October 2020 sees the 25th anniversary of DPRP.
A quarter of a century of uninterrupted reviews, interviews and features across the progressive genre is quite some landmark. To celebrate the occasion, we shall publish one review edition every single day during this month - 31 editions!
Welcome to Progtober!
In addition to our usual in-depth, independent reviews, our team has compiled a collection of interviews, artist features and several of our ever-popular Duo and Round Table Reviews. Over 40 different albums will be covered.
As ever, thank you to all our readers for your ongoing support, as well as all the artists and labels who create the music we love, and not forgetting the hundreds of people who have written and contributed to this website over the past 25 years.
Rick Wakeman & The English Rock Ensemble — The Red Planet
Not only is Rick Wakeman the most prolific musician associated with Yes, he is also one of the most consistent recording artists ever, with a staggering 80 studio albums to his name. This latest is cited as his first progressive rock album since Out There in 2003. To be honest, I never rated Out There as a prog album, sounding more mainstream hard rock to my ears. The Red Planet on the other hand is the genuine article.
As the title suggests, it's a concept album (what else from Rick) dedicated to the fourth planet from the Sun. Each of the eight instrumentals allude to a geographical feature of Mars. The cover artwork depicts an astronaut on the planet's surface armed with a Minimoog, while a robotic alien hovers menacingly in the background.
The Red Planet includes Rick's most colourful and flamboyant keyboard work for several years, harking back to his classic albums of old. He keeps it lean and keen as far as the band is concerned, backed by the trio of Dave Colquhoun (guitars), Lee Pomeroy (bass) and Ash Soan (drums). Colquhoun and Pomeroy are longtime members of The English Rock Ensemble and their association with Rick goes back many years. Soan is a session drummer of some repute having worked with Trevor Horn, Geoff Downes and numerous pop acts. Colquhoun had the distinction of being a guitar coach on the recent Freddie Mercury biopic 'Bohemian Rhapsody'. Pomeroy has recorded and performed with Steve Hackett and he also toured with the Anderson, Rabin and Wakeman version of Yes.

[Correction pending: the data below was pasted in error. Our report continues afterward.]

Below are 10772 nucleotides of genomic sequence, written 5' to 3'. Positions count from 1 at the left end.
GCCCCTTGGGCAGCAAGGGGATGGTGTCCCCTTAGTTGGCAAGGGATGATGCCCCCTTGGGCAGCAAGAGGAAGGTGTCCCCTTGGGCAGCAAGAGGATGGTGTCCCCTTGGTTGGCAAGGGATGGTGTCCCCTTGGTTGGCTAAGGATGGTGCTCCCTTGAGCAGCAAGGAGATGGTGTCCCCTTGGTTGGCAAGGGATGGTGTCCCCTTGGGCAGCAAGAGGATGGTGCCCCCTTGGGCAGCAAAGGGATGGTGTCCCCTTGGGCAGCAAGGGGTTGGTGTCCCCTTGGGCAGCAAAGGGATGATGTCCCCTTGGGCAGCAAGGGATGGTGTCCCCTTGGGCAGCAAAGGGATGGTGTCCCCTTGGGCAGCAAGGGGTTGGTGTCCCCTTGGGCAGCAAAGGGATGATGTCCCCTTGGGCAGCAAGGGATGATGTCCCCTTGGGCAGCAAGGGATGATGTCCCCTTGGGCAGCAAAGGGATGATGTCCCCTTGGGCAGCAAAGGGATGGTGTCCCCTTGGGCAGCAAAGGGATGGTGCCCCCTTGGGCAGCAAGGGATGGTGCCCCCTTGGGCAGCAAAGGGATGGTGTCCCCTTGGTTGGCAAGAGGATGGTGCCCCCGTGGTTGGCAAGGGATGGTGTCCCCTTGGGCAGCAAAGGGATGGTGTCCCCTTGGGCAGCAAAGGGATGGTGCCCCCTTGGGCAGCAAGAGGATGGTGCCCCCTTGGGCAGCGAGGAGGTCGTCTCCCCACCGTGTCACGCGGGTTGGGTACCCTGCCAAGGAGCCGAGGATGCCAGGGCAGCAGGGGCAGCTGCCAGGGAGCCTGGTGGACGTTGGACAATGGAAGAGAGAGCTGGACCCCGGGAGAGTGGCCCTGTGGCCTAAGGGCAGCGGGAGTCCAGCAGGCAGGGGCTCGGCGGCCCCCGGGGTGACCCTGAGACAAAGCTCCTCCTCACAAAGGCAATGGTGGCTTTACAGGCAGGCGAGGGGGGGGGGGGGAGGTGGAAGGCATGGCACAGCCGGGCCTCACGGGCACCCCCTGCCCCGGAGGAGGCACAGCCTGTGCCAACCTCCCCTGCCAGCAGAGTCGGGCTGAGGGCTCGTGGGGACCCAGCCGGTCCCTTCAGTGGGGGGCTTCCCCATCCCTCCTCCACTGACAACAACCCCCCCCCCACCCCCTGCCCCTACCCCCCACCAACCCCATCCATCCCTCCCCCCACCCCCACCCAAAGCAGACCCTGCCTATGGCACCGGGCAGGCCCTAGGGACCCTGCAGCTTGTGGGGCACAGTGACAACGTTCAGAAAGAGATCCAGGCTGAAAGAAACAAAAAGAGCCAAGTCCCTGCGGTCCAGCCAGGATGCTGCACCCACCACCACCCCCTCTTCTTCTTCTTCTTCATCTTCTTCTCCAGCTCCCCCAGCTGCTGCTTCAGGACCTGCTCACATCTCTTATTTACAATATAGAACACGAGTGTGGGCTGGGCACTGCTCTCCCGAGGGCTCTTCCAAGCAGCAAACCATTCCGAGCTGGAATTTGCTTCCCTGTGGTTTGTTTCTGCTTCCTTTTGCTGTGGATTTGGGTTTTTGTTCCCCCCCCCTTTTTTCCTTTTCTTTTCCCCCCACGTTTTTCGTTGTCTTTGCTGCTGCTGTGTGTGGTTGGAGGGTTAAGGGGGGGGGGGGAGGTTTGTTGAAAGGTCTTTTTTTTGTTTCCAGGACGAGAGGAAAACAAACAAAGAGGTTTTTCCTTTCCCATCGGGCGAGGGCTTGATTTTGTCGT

Ascraeus Mons features the majestic sound of the pipe organ, and although it maintains a basic riff, it's a glorious return to the prog-church of the 70s. Rick adds triumphant synth fanfares and choral effects, while Pomeroy and Soan maintain a rock-solid rhythm. Colquhoun cuts loose with a blistering solo to close a very solid and promising opener.
Tharsis Tholus has a moody, laid-back vibe with Mellotron-like flute and Pomeroy's articulate bass lines. It kicks up its heels for a touch of jazz-fusion syncopation and Rick lets fly with a customarily-agile Minimoog solo.
Organ and Colquhoun's power chords drive Arsia Mons, aided by hyperactive bass and drums. He's also responsible for the jazzy, but mellow acoustic guitar interlude that dominates the second half. Pomeroy's nimble bass articulations are once again at the forefront for Olympus Mons, underpinning a stately organ theme. The second part is another Minimoog workout with propulsive drums and rhythm guitar snapping at Rick's heels. The North Plain alternates between ambient, Yes-like spacey sections and aggressive, organ-led outbursts that brings Gentle Giant to mind.
Pavonis Mons is another hybrid, with a perky, staccato (and almost pop) rhythm, trading places with fleet-footed Minimoog and piano flights. The short but captivating Mellotron bridge is probably the best part, while the grandiose finalé with sampled choir is a throwback to Journey to the Centre of the Earth. The penultimate South Pole is an opportunity for reflection, with a delightful synth and sampled flute melody. Colquhoun's slide guitar embellishments and the tranquil piano interlude at the halfway mark are sublime. All in all, one of my favorite tracks.
Valles Marineris, the Grand Canyon of Mars, is one of the most dramatic landscapes in the solar system and an appropriate subject for the album's finalé. This 10-minute opus is a less darker variation on Gustav Holst's Mars, the Bringer of War from The Planets suite. Beginning with Soan's martial drum pattern, Pomeroy lays down a monumental bass riff before giving way to Colquhoun's edgy guitar. It settles into a more buoyant groove and builds layer by layer with Rick's sweeping keyboard orchestrations, before concluding with a powerful bolero riff.
As a member of the audience (sitting behind Steve Howe and Chris Squire) when Journey To The Centre Of The Earth was recorded back in 1974, my appreciation of Rick's music goes back a long way. While I've not followed every aspect of his career (his output has been far too erratic) I reckon I've probably heard the best and the worst of his work. For me, The Red Planet doesn't quite scale the heights of The Six Wives Of Henry VIII, Journey or Criminal Record, but it does outstrip the likes of Rhapsodies, Return To The Centre Of The Earth and Out There. A worthwhile addition to Rick's vast canon and a welcome indicator that, like Steve Hackett who is nine months Rick's junior, he's not lost touch with his progressive rock roots or audience.